Five reasons recruiters don’t suck
Updated: Jun 2
I didn’t want to start this blog by saying something cliche like “recruiters don’t suck” because I’m sure, just like any profession in any industry there might be people who do suck. However, just as you would need a lawyer to close a business transaction, or a real estate agent to buy your first home, a lot of life’s challenges are made easier by working with professionals. This is why their jobs exist in the first place. So, if I sat here and fed into the narrative that recruiters suck, I would be doing you a disservice and you’d miss out on some valuable insight. Let’s take a peek at what a professional recruiter can do for you. Here are five reasons recruiters don't suck.
1. Interview prep - an inside look on what to expect from the company
Imagine entering a room where everyone just finished laughing at a joke and you missed the punchline. Well, that's what interviews can feel like sometimes, except you are the punchline. A lot of developers leave the first round of technical interviews feeling like a punching bag. With no recruiter to give them valuable insight into the company's expectations, they lack the much-needed preparation pre-interview.
Here’s what most candidates posted online after their interview (it took me a short search of the interwebs to find a number of comments).
“Technical interviews are bullshit.”
“It felt like the company wanted to prove what I didn’t know, instead of what I actually know and could do for the team.”
So, don’t be surprised if you fall for the interview curveballs when you haven’t done the thorough research or touched base with a recruiter beforehand. What I prefer to do is provide the candidate with research I’ve done on the company and put together a list of possible interview questions.
2. Directly connecting candidates with clients - get feedback opposed to never hearing back
Many developers apply online directly to company job postings and never hear back, or client recruiters reach out directly and then “poof” disappear. The difference of working directly with a professional recruiter is that they submit you directly to the client, and always follow up. If they don’t follow up, you’right, they do suck. Whether the feedback is good or bad, I’ll let you know. Sometimes constructive criticism is the hardest pill to swallow, but is what you need to hear before the next big opportunity!
3. Profile in the system - opportunities are coming your way!
If I reach out to you for a specific job posting and you aren't satisfied with some aspect of the company (or visa versa) my search doesn’t stop there. Although you might not be the right match for current job openings, a professional recruiter always keeps detailed notes and profiles in their CRM system and will share new opportunities with you down the road. This saves you time from constantly searching for new openings, and allows you the opportunity cost to invest your valuable time elsewhere. We all know the saying, "Time is -…" Well, that’s not the only point. I strive to place candidates in jobs that align well with their expertise and experiences, and most importantly their passions. I want my candidates to work at their dream job. Hearing back from candidates thriving and loving their new positions is what gives us recruiters the most joy and reassurance of a job well done (or at least the good ones).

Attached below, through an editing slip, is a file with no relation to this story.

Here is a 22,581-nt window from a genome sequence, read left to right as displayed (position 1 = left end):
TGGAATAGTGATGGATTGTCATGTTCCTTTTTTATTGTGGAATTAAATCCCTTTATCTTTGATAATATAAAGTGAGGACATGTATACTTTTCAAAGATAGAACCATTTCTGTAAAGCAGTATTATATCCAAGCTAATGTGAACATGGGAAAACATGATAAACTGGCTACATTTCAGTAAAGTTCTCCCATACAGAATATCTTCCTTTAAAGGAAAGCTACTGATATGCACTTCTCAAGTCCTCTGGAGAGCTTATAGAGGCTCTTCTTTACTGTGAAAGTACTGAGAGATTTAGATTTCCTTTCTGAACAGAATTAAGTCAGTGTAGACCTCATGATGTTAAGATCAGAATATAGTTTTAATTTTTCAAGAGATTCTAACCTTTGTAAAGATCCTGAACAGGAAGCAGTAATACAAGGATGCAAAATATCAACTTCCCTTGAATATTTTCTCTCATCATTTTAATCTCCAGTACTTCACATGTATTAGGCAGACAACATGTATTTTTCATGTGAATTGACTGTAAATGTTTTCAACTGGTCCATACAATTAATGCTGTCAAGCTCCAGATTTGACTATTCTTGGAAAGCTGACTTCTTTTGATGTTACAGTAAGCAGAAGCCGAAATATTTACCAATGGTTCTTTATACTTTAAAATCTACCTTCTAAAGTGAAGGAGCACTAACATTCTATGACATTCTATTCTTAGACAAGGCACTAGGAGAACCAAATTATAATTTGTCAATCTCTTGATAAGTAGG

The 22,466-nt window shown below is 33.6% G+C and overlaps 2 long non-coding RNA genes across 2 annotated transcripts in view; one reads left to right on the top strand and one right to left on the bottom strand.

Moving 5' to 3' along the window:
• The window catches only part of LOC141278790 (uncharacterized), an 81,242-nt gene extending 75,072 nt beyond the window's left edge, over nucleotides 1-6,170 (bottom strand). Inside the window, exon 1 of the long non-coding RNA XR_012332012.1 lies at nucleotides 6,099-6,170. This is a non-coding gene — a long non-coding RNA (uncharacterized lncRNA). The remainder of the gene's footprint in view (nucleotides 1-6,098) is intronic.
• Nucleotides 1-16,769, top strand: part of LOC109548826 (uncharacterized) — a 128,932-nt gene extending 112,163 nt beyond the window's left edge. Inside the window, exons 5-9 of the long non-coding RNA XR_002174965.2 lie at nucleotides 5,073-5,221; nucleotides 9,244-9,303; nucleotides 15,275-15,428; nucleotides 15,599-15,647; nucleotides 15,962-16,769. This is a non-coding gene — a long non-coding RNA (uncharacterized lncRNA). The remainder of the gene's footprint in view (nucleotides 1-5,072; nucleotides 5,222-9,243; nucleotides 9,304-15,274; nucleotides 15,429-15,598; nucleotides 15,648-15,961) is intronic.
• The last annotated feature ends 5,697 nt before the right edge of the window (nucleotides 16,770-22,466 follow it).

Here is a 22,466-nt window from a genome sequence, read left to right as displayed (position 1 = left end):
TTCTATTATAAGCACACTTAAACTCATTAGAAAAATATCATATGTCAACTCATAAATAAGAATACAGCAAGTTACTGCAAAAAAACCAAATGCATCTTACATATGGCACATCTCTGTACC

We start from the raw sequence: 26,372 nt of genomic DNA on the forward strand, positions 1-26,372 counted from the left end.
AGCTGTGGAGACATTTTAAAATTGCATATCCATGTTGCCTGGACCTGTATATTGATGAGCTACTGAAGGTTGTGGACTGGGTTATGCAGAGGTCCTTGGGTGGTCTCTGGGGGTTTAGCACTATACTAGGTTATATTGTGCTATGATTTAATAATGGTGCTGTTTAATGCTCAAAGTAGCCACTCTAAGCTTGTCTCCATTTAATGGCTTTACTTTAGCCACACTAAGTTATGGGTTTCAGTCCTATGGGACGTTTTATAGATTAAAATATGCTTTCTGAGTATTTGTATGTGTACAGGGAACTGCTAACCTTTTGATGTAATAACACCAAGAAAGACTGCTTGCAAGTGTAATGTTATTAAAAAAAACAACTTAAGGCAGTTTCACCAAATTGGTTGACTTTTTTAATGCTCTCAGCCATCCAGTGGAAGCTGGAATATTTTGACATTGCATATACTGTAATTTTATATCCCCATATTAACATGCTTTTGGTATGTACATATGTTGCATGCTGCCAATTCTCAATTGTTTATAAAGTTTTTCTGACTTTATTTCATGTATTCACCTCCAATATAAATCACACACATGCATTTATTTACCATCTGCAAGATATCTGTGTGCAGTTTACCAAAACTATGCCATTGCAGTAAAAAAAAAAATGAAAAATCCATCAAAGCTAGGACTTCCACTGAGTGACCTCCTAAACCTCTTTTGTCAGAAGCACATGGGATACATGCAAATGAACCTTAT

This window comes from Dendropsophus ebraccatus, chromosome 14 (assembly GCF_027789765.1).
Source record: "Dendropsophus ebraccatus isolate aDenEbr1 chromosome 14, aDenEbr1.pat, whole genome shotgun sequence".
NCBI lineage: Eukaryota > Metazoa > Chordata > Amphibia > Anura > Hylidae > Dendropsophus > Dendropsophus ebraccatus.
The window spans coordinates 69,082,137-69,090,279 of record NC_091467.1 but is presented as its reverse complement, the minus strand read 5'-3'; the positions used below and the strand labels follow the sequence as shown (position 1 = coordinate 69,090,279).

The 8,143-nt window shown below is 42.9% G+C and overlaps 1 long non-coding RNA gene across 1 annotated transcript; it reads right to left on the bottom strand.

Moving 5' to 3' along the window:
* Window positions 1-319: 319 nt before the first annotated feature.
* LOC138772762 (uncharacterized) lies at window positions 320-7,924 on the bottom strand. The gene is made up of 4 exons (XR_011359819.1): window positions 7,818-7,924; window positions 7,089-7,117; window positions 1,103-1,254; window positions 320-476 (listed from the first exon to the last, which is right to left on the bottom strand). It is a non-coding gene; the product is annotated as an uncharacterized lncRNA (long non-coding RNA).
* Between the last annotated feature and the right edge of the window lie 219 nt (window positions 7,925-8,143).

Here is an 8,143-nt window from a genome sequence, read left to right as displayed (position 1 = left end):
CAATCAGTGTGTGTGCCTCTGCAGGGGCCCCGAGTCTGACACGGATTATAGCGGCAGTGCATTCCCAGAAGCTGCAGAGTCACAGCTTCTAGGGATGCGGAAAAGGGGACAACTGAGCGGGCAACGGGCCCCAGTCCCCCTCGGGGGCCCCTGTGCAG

4. Comfortable negotiating? There are recruiters for that
Let's face it, most people are uncomfortable negotiating, and fairly so. As a developer, this might not be something you’re experienced in doing. As I mentioned before, would it be wise to go into purchasing a new home without a real estate agent? Well, unless you’re ready to draft up some offers, use your reconnaissance skills to gather info, and negotiate with the other parties, then save it for the gentleman with the nice smile, sharp tongue, and thrifty tie. All joking aside, a recruiter, just like a realtor, has done their research and works within a niche market, and therefore will know what kind of leverage they can use to get you the best offer and highest salary + bonuses. They will also know when you shouldn’t be pushing for more, can save you a lot of time with rejection, and more time crafting a strategic approach. In many cases, recruiters find that the person with the most experience is sometimes unknowledgeable of what they can get at the negotiation table. Meanwhile, the candidates with the least experience are asking companies for stock options suitable for executives…only to feel the swift breeze of a door slamming in their face.
5. Connections > commission
Bad recruiters will toss candidates out and disappear on them if they don’t get the job, without letting the candidate know why. Trust me, I say this from experience. If a recruiter doesn’t follow up, then they may have been part-time or new to the industry, and most likely have blinders for a commission check. Yes, this is always a risk you take when working with a recruiter, so take the time to get to know them. I like to build a relationship with all of my candidates, have a few phone calls to get to know them, and feel aligned with their interests. Whether they get the job or not, a professional recruiter will be thinking about you in the long term.
Despite what the prevailing narrative may say, having a recruiter isn’t trivial, and approaching that company independently may not be the smartest or wisest decision. In the long run, having a recruiter will keep you better prepared, and will save you valuable time in your dream career search. Happy job hunting!